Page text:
Anjali Tate, M.D.,  Gynecology, Obstetrics , San Jose, Silicon Valley, California

Menopause - FAQ

 

 

 

 

Menopause

 

Am I in menopause?

Menopause is defined as no period for one year due to a loss of ovarian function. The average age for menopause is 51. However, women may begin to experience menopausal symptoms such as hot flashes, mood swings and menstrual irregularity for several years before her periods end. This is commonly referred to the perimenopause.

Should I take hormones?

Unfortunately, there is no easy answer to this question. Recently the results of the Women's Health Initiative (WHI) and Heart and Estrogen/Progestin Replacement Study (HERS) study have only added to the dilemma by demonstrating an increased risk of breast cancer, heart disease and stroke.

Each woman is a unique individual with her own set of risks, history, concerns and worries. Now more than ever it is important for her to review her needs with her provider and develop a regimen that can address those needs. 

What side effects will I have on hormones?

Some of the more common side effects are water retention, breast tenderness and headaches. These side effects tend to resolve after the first two months on hormones. Many women are opting to use bio-identical hormones to minimize these and other side effects. 

If irregular bleeding should occur consult your physician immediately.

What are bio-identical hormones?

The term, bio-identical refers to the estrogens and progesterones that women produce naturally prior to menopause. The primary hormones are estradiol, estrone, estriol and progesterone.
For many years, physicians have been prescribing bio-identical hormone replacement therapy as an alternative to a synthetic hormone. A benefit of bio-identical hormone replacement therapy is that they can be customized, in strength and dosage form, for the individual and her specific needs

Where can I get bio-identical hormones?

There are a variety of sources for bio-identical hormones. Many products are readily available at the pharmacist, such as the patches Climara (Berlex) and Vivelle (Ciba-Geigy), oral pills Estrace (Bristol-Myers Squibb) and Estratest(Solvay) and Prometrium (Solvay).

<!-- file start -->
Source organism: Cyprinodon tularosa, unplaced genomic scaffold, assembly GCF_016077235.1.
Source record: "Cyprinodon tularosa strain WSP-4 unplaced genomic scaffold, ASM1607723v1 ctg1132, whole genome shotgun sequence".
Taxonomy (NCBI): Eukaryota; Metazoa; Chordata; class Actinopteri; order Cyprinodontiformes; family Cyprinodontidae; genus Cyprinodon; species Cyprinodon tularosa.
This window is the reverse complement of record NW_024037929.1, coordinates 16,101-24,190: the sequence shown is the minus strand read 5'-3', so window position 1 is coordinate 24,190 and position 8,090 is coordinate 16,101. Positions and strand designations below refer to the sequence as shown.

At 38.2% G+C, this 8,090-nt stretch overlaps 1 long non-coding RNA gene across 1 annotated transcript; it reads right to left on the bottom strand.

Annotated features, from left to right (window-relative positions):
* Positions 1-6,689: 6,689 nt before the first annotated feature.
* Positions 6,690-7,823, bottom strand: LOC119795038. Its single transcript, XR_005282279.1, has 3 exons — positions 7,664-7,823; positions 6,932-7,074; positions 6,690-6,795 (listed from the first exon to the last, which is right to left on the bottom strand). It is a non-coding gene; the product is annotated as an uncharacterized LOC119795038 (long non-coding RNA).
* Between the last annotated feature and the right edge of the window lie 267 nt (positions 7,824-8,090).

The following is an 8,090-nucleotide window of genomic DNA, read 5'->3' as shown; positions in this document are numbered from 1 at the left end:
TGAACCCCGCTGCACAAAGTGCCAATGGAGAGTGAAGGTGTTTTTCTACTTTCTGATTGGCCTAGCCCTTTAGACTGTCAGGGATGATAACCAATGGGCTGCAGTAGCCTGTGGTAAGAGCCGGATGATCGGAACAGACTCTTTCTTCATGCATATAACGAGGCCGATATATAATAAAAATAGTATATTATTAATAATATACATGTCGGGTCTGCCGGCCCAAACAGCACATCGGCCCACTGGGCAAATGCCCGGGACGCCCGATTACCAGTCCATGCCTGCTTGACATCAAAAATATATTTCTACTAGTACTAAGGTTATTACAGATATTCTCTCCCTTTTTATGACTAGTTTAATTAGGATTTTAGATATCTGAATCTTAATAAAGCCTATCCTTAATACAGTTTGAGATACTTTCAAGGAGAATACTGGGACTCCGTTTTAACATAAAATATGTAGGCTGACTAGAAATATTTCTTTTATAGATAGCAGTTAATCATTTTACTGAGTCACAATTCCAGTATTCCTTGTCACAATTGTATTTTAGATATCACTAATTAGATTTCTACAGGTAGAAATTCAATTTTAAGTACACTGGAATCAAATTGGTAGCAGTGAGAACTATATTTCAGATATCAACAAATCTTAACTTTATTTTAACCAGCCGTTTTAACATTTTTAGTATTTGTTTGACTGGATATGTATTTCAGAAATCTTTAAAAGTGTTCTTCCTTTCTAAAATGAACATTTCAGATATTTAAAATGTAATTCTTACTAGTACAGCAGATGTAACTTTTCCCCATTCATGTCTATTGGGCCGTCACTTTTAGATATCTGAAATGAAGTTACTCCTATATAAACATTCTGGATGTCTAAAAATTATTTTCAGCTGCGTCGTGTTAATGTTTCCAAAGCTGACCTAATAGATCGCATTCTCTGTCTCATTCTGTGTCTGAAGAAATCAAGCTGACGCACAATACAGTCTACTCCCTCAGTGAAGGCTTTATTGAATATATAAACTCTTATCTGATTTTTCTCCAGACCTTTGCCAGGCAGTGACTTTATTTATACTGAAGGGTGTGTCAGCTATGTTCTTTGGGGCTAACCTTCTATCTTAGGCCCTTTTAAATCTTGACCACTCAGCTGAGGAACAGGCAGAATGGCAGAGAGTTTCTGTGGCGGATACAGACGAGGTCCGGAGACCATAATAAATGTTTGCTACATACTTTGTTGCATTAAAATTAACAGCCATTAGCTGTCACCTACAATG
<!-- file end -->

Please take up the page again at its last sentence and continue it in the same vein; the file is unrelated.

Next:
A compounding pharmacy can customize the dosage, strength and combination of hormones for you based upon the regimen developed by you and your provider. 

Local compounding pharmacies:

  • Westwood Pharmacy; 408-266-7000
     
  • Silicon Valley Pharmacy; 408-378-5381

Your local pharmacist may also compound medications for you.

What alternatives to hormones can I use to treat my hot flashes?

At this time the best studied non-hormonal treatment for hot flashes are antidepressants such as Effexor and Prozac. Clinical trials have demonstrated a 50-60% reduction in the number of hot flash episodes experienced by women. Some common side effects from these medications are dry mouth, headaches and decreased appetite. These symptoms usually resolve after about two weeks. Some anecdotal evidence has also demonstrated that gabapentin (Neurontoin), an anticonvulsant, may also reduce hot flashes.

Plant estrogens such as those found in soy foods have been shown to reduce hot flashes. There are currently two large studies looking at the use of soy estrogens for the treatment of hot flashes. Although the studies are not complete, many participants have noticed a significant reduction in symptoms with 150 mg. per day of soy estrogens. Another source of plant estrogens, phytoestrogens, is Promensil.

Supplements such as vitamin E, black cohosh, dong quai, and evening primrose oil have also helped to relive women of their symptoms. Both, dong quai and black cohosh should be avoided if a woman is experiencing heavy bleeding.

As with any medications or supplements, consult your physician before beginning treatment.

Where can I get more information about menopause?

To explore options, I invite you to call for an appointment

Dr. Anjali Tate

 

 

4/15/04

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